Information for Visiting Students
|High Demand Course?
Course Delivery Information
|Academic year 2016/17, Available to all students (SV1)
|Learning and Teaching activities (Further Info)
Lecture Hours 10,
Seminar/Tutorial Hours 10,
Programme Level Learning and Teaching Hours 4,
Directed Learning and Independent Learning Hours
|Assessment (Further Info)
|Additional Information (Assessment)
||Assessment is done through the writing of a 4,000 word essay on a set topic, or a topic proposed by the student and agreed with the course organiser.
Essays need to engage in a sustained manner with a range of readings from the course as well as other relevant literature. They need to show an understanding of the key themes, analyses and methods involved the anthropological study of kinship, and to present a clear and creative analysis in a scholarly and anthropological manner.
||A formative piece of assessment (which does not count towards the final grade for the course) is submitted midway through the semester. This takes the form of a short essay plan on a set topic, and a sample bibliography.
Comments on this, assessing the approach taken towards the topic and the format used for citing sources, will be returned speedily and discussed either individually or collectively in tutorials. The aim is to ensure that students (especially those with little prior experience of anthropology) fully understand, prior to writing their assessed work, what is expected of a good anthropological essay.
|No Exam Information
| By the end of the course, students should have an advanced knowledge of the ways in which anthropologists have approached kinship in both some classic non-Western cases, and more recently, in Western cultures. They will have examined in depth the economic and political salience of kinship, the history of kinship within anthropology, and the theoretical significance of key debates about what kinship is, how it might be studied, and the sources of its emotional power.
|General texts on kinship|
These will help in defining terms and summarising theoretical issues in the study of kinship:
Dumont, Louis 2006. An Introduction to Two Theories of Social Anthropology
Schneider, David M. 1984. A Critique of the Study of Kinship
Barnard, Alan & Anthony Good, 1984. Research Practices in the Study of Kinship
Holy, Ladislav 1996. Anthropological Perspectives on Kinship
Parkin, Robert J. 1997. Kinship: an Introduction to the Basic Concepts
Carsten, Janet 2004. After Kinship
Readers on kinship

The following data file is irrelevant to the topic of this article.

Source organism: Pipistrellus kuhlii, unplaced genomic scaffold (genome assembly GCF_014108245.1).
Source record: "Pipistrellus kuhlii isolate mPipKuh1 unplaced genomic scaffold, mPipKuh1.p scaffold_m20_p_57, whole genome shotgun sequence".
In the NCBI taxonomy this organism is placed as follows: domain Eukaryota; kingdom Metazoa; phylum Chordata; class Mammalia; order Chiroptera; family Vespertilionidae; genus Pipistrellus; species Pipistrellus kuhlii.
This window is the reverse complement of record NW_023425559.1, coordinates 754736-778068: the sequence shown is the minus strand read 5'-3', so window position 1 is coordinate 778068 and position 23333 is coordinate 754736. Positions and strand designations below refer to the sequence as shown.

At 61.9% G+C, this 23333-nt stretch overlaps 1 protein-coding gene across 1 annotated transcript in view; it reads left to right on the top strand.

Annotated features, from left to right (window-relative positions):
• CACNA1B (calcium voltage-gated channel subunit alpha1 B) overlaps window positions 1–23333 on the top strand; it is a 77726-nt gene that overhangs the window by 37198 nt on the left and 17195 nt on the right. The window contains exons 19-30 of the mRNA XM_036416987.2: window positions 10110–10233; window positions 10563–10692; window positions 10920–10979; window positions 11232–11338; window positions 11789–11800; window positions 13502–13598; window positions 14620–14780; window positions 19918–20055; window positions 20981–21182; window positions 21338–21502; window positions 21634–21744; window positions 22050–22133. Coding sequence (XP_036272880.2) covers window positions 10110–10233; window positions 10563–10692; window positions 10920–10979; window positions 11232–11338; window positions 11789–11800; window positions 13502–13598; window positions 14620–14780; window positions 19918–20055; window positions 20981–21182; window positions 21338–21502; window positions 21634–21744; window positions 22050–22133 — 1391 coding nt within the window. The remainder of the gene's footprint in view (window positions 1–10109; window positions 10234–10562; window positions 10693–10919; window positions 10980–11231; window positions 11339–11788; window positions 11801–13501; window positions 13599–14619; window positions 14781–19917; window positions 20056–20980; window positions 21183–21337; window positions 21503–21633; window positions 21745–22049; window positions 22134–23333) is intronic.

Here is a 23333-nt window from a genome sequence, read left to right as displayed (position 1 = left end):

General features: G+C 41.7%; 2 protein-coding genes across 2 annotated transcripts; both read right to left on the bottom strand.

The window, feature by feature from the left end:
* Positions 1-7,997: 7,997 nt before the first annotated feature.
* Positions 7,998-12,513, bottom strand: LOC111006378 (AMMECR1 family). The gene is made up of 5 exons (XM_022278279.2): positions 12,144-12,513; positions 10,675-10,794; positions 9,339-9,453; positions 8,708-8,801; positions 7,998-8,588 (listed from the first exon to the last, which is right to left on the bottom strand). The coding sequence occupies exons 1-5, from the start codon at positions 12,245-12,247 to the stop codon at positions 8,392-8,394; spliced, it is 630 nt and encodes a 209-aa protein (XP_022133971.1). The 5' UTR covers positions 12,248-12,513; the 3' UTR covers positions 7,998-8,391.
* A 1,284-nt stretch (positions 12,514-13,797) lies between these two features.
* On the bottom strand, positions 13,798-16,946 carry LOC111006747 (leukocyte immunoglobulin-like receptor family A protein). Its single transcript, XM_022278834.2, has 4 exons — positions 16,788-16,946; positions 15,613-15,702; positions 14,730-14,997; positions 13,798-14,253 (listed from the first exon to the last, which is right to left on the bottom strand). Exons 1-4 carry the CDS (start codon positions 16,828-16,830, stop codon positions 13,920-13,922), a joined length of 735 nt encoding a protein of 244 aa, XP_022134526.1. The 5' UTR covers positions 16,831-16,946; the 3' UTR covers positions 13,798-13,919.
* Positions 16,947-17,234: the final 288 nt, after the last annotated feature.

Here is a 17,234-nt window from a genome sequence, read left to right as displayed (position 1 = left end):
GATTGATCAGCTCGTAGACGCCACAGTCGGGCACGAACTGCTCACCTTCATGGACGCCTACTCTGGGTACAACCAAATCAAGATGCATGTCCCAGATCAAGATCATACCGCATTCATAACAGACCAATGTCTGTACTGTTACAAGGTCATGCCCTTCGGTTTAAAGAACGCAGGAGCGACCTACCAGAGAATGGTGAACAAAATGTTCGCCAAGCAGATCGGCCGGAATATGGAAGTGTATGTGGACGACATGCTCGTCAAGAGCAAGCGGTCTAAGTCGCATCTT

The following recent collections provide overviews of anthropological approaches to kinship. Several of the weekly group readings are taken from these collection, and if you plan to buy any books for this course these are likely to be the most useful.
Carsten, Janet (ed), 2000. Cultures of Relatedness: New Approaches to the Study of Kinship. Cambridge: University Press.
Parkin, Robert & Linda Stone (eds), 2004. Kinship and Family: an Anthropological Reader. Oxford: Blackwell.
In addition to the weekly readings, students are strongly advised to read from the following ethnographies (listed in alphabetical order, not order of priority!) which focus on kinship:
Astuti, Rita 1995. People of the Sea: Identity and Descent Among the Vezo of Madagascar
Busby, Cecilia 2000. The Performance of Gender: an Anthropology of Everyday Life in a South Indian Fishing Community
Campbell, J.K. 1964. Honour, Family and Patronage; a Study of Institutions and Moral Values in a Greek Mountain Community
Carsten, Janet 1997. The Heat of the Hearth: the Process of Kinship in a Malay Fishing Community
Daniel, E Valentine 1984. Fluid Signs: Being a Person the Tamil Way
Edwards, Jeanette 2000. Born and Bred: Idioms of Kinship and New Reproductive Technologies in England
Evans-Pritchard, E.E. 1951. Kinship and Marriage Among the Nuer
Good, Anthony 1991. The Female Bridegroom: a Comparative Study of Life-Crisis Rituals in South India and Sri Lanka
Gow, Peter 1991. Of Mixed Blood: Kinship and History in Peruvian Amazonia
Kapadia, Karin 1995. Siva & her Sisters: Gender, Caste, and Class in Rural South India
Mayblin, Maya 2010. Gender, Catholicism, and Morality in Brazil: Virtuous Husbands, Powerful Wives
Parry, Jonathan 1979. Caste and Kinship in Kangra
Schneider, David M. 1980 (2nd edition). American Kinship: a Cultural Account
Stasch, Rupert 2009. Society of Others: Kinship and Mourning in a West Papuan Place
Strathern, Marilyn 1992. After Nature: English Kinship in the Late Twentieth Century
Yan, Yunxiang 2003. Private Life under Socialism: Love, Intimacy and Family Change in a Chinese Village 1949-1999
Yanagisako, Sylvia Junko 2002. Producing Culture and Capital: Family Firms in Italy
|Graduate Attributes and Skills
|Course organiser||Dr Magnus Course
Tel: (0131 6)51 3893
|Course secretary||Miss Kate Ferguson
Tel: (0131 6)51 5122
© Copyright 2016 The University of Edinburgh - 3 February 2017 4:59 am